Still Searching for the Answers

Updated January 15, 2001

Revised May 4, 2000 Statement

This statement was composed on May 5th and signed by about 40 people at the Journalism School Reunion Dinner during the recent reunion. Since then it was edited to eliminate an awkward sentence and now distributed to everyone who signed, and to others who may be interested in signing but did not attend, or did not sign at the dinner.

When all of the signatures are assembled I will distribute another copy with signatures. The statement with signatures will be posted on a May 4th Shooting web site, distributed to media, and used by participants to call attention to the questions that remain to be answered.

If you agree with the statement please provide the information at the bottom and return it to me by eMail or regular mail Richard Margolis, 250 North Goodman Street #4-9, Rochester, New York 14607, or by Fax to 716-473-0127.

The Statement

We met here in Kent 30 years after four students were killed and nine wounded by the Ohio National Guard on May 4th, 1970.

We were mostly journalism students: writers, broadcasters, photographers. That event changed our lives, as it changed the character of the country. We grew up, chose professions, moved across the country, married and had children, and went on with our lives. As we got involved with our new lives, we lost touch with most of our college friends, but not our viewpoint. That has not changed: The war in Vietnam was wrong; the secret bombing in Cambodia was criminal; the government was oppressive; the protests were justified; the governor should not have ordered the National Guard onto the campus; those responsible for the violence by the National Guard should have been, or still should be, prosecuted.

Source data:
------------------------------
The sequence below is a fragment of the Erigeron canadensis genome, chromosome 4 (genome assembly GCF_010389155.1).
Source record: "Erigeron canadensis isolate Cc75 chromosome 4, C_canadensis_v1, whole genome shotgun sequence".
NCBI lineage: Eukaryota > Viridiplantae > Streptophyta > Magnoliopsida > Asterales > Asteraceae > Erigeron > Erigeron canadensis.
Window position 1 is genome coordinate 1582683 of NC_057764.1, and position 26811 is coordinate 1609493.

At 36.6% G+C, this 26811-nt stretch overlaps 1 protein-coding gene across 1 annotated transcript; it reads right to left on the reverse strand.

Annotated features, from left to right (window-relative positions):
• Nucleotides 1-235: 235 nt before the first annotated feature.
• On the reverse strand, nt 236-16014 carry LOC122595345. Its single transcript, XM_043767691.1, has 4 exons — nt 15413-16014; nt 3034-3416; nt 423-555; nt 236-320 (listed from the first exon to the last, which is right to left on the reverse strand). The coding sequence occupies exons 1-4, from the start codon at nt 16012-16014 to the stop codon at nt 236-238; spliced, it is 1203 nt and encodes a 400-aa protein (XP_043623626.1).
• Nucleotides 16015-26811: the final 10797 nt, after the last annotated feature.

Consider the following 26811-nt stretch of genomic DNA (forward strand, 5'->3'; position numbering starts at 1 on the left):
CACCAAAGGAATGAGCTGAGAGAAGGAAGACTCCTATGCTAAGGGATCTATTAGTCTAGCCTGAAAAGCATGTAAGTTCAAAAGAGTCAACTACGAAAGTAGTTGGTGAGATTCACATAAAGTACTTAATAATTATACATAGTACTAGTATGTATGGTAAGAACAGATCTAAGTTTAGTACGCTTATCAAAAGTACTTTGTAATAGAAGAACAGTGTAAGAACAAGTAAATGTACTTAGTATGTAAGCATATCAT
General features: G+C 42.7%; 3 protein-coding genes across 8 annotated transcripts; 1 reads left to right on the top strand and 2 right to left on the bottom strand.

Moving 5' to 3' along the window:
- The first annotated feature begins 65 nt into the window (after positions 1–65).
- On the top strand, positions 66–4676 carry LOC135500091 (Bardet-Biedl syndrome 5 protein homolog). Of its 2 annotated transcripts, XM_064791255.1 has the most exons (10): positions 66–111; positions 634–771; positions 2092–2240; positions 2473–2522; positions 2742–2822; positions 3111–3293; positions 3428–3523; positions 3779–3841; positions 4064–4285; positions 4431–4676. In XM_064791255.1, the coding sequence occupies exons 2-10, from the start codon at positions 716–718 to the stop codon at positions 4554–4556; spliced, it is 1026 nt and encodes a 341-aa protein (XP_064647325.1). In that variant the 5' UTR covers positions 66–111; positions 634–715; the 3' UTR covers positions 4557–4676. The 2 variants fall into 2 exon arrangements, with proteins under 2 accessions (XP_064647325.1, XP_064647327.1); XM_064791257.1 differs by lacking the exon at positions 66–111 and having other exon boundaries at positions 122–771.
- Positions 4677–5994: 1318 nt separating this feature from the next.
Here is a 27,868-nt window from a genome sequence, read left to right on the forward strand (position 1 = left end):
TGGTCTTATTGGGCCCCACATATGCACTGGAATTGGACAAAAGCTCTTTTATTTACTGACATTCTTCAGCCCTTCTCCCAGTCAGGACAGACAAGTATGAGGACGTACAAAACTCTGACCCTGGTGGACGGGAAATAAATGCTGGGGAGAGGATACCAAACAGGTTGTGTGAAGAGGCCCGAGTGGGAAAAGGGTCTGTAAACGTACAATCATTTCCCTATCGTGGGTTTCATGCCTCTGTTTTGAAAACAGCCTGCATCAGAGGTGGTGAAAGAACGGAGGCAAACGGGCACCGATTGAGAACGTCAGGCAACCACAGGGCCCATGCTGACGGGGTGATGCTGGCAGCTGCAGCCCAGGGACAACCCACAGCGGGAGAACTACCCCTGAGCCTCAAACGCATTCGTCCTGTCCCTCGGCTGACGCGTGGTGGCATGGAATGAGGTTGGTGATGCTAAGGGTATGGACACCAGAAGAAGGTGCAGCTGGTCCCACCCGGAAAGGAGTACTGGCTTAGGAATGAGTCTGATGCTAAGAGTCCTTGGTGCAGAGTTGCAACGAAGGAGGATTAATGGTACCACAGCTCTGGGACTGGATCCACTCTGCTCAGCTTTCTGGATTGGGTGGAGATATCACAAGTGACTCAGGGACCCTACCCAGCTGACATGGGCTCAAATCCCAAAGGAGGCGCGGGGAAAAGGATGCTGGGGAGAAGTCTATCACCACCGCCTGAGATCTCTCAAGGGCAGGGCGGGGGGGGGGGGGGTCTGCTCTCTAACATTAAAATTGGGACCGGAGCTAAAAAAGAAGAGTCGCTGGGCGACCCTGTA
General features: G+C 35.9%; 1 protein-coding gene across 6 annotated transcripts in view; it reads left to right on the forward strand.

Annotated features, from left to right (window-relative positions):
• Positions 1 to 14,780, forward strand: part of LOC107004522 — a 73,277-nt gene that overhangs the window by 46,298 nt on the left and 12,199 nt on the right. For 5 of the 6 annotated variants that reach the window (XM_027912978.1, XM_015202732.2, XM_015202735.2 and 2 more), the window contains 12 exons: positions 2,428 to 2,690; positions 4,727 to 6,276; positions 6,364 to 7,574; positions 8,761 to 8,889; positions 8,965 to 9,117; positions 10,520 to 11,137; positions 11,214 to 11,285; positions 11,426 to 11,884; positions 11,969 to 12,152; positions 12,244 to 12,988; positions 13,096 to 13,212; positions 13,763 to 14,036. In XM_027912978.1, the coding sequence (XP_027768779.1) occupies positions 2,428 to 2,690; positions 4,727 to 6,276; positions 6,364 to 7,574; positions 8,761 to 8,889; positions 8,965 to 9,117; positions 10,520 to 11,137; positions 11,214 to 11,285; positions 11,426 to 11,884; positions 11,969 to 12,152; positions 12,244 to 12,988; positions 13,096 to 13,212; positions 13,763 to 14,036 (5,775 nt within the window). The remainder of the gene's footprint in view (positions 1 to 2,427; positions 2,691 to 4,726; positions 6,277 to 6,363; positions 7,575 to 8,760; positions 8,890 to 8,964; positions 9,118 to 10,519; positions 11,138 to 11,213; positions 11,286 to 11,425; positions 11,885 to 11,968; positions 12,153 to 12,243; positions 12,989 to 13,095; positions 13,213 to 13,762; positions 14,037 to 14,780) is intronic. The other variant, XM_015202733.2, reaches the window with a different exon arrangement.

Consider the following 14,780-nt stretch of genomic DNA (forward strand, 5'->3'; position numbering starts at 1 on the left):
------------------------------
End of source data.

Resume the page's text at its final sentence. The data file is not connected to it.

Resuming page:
Government that is not by the people, of the people, for the people is not the right government in a free and open society. Government that responds with deadly force to anti-war protests is irresponsible.

From the highest office in the land, Americans were duped to rely on their well-intended feelings of patriotism, loyalty and trust in their duly elected officials to believe that the government policy in Vietnam was right and justified, and that what the students were doing was wrong and criminal.

As journalists, it remains our duty to inquire, to investigate, to inform and report and to give people the opportunity to decide what "truth" really is.

Even after 30 years, an FBI investigation, a Presidential Commission, criminal prosecutions and civil suits, the truth about the events leading up to the killings is not known, and responsibility for the killings has not been assigned. The healing can not be completed until the truth is known. The trauma is too great to be ignored.

Thirty years later we still seek an accounting.

Journalism School affiliation
Advanced degree
Current occupation

(All of the 45+ signatures plus recent additions will be attached and distributed to everyone who participates)

(Sample format)

Richard Margolis,
Editor 1968 Chestnut Burr Yearbook;
BS Degree in PhotoCommunication (1969);
MFA Degree in Photography (1978);
Photographer, now living in Rochester, New York.

For a current list of signatures, please e-mail Richard Margolis.

Richard Margolis
250 NorthGoodman Street
Rochester, New York 14607

Fax: 716-473-0127